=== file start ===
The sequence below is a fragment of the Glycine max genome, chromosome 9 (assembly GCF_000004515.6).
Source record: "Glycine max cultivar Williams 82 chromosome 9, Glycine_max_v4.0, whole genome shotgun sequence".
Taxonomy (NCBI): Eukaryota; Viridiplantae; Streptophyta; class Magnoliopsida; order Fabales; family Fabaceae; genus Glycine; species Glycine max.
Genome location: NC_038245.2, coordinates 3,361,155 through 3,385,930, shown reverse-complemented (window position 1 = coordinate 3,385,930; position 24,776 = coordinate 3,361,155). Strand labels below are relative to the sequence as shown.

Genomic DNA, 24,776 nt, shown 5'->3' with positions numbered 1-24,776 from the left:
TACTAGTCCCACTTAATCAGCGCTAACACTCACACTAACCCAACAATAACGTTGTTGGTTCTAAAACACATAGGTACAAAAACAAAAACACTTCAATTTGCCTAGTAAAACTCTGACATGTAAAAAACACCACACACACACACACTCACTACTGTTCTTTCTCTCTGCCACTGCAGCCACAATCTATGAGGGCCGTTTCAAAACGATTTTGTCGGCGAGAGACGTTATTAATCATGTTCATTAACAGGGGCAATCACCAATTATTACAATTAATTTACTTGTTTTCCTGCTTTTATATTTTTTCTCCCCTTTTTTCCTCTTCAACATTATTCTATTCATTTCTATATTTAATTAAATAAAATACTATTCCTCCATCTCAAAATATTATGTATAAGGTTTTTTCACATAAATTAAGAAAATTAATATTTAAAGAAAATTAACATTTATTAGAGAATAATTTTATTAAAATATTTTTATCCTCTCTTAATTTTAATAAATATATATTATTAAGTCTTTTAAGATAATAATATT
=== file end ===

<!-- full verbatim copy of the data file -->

The sequence below is a fragment of the Glycine max genome, chromosome 9 (assembly GCF_000004515.6).
Source record: "Glycine max cultivar Williams 82 chromosome 9, Glycine_max_v4.0, whole genome shotgun sequence".
Taxonomy (NCBI): Eukaryota; Viridiplantae; Streptophyta; class Magnoliopsida; order Fabales; family Fabaceae; genus Glycine; species Glycine max.
Genome location: NC_038245.2, coordinates 3,361,155 through 3,385,930, shown reverse-complemented (window position 1 = coordinate 3,385,930; position 24,776 = coordinate 3,361,155). Strand labels below are relative to the sequence as shown.

Genomic DNA, 24,776 nt, shown 5'->3' with positions numbered 1-24,776 from the left:
TACTAGTCCCACTTAATCAGCGCTAACACTCACACTAACCCAACAATAACGTTGTTGGTTCTAAAACACATAGGTACAAAAACAAAAACACTTCAATTTGCCTAGTAAAACTCTGACATGTAAAAAACACCACACACACACACACTCACTACTGTTCTTTCTCTCTGCCACTGCAGCCACAATCTATGAGGGCCGTTTCAAAACGATTTTGTCGGCGAGAGACGTTATTAATCATGTTCATTAACAGGGGCAATCACCAATTATTACAATTAATTTACTTGTTTTCCTGCTTTTATATTTTTTCTCCCCTTTTTTCCTCTTCAACATTATTCTATTCATTTCTATATTTAATTAAATAAAATACTATTCCTCCATCTCAAAATATTATGTATAAGGTTTTTTCACATAAATTAAGAAAATTAATATTTAAAGAAAATTAACATTTATTAGAGAATAATTTTATTAAAATATTTTTATCCTCTCTTAATTTTAATAAATATATATTATTAAGTCTTTTAAGATAATAATATT